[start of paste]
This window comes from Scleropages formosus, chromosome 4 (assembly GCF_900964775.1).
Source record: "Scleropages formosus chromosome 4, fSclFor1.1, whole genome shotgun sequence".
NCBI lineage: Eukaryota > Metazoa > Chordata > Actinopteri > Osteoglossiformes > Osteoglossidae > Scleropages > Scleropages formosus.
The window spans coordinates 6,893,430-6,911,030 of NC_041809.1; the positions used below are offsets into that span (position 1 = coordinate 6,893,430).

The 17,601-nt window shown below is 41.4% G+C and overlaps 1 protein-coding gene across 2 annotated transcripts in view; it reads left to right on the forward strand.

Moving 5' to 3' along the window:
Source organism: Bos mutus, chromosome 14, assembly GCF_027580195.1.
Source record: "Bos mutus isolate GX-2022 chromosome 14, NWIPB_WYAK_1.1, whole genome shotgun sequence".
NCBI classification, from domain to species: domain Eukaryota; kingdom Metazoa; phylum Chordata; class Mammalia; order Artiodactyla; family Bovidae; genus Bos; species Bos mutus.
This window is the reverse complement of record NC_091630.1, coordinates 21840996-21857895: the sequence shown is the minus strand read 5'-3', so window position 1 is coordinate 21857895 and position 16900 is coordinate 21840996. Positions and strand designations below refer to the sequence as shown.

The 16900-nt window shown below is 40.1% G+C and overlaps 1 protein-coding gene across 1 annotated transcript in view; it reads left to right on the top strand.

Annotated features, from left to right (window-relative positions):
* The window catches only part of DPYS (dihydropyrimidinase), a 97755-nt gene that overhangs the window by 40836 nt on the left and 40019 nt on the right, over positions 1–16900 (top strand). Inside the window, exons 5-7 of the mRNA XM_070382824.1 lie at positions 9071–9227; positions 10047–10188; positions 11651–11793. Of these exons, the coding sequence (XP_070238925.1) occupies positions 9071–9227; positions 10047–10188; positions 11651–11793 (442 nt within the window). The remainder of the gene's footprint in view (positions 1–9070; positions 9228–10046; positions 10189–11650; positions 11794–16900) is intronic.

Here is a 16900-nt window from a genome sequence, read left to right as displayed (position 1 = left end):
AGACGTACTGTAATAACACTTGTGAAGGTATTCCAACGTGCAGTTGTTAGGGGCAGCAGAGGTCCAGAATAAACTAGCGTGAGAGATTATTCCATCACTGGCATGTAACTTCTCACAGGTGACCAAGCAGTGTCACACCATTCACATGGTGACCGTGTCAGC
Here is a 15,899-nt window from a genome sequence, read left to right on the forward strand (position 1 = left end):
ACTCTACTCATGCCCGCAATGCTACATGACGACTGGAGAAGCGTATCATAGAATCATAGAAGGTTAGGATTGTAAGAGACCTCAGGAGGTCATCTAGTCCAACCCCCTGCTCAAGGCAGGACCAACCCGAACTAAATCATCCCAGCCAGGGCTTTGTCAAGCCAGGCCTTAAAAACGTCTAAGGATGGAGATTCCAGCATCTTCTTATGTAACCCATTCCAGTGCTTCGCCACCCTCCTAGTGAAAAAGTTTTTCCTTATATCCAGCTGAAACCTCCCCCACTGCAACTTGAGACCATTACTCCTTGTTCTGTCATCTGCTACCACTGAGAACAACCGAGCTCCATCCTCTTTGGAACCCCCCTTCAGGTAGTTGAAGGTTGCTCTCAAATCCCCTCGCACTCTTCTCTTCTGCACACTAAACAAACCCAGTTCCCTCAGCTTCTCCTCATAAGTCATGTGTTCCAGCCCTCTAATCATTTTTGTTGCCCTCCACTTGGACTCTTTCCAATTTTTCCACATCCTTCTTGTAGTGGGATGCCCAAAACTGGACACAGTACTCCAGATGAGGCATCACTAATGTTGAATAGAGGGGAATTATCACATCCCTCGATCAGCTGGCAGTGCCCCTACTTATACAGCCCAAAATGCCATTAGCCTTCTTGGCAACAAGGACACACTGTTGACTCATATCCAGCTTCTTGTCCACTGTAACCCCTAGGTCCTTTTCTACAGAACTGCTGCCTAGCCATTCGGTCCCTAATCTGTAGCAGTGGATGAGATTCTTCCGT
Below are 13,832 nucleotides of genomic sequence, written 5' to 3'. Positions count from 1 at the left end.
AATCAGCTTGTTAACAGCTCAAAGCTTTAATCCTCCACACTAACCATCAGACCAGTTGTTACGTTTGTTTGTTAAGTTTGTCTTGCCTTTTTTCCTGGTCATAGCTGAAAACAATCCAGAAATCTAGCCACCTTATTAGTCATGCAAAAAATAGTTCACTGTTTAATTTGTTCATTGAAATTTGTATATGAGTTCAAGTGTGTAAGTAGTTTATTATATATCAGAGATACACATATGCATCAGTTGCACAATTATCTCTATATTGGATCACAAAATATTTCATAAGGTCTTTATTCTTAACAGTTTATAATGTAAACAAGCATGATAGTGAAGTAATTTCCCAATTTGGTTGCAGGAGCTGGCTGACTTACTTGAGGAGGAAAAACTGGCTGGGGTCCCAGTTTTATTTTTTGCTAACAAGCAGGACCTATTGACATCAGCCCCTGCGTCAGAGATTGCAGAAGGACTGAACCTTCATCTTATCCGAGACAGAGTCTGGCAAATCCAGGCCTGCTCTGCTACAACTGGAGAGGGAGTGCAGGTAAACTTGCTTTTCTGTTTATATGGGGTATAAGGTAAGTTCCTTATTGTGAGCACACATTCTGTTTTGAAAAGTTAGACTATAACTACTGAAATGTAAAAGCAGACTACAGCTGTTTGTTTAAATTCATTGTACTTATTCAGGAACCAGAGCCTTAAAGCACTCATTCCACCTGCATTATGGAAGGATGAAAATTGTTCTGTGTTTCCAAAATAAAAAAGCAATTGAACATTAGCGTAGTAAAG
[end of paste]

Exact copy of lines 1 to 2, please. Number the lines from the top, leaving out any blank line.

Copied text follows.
This window comes from Scleropages formosus, chromosome 4 (assembly GCF_900964775.1).
Source record: "Scleropages formosus chromosome 4, fSclFor1.1, whole genome shotgun sequence".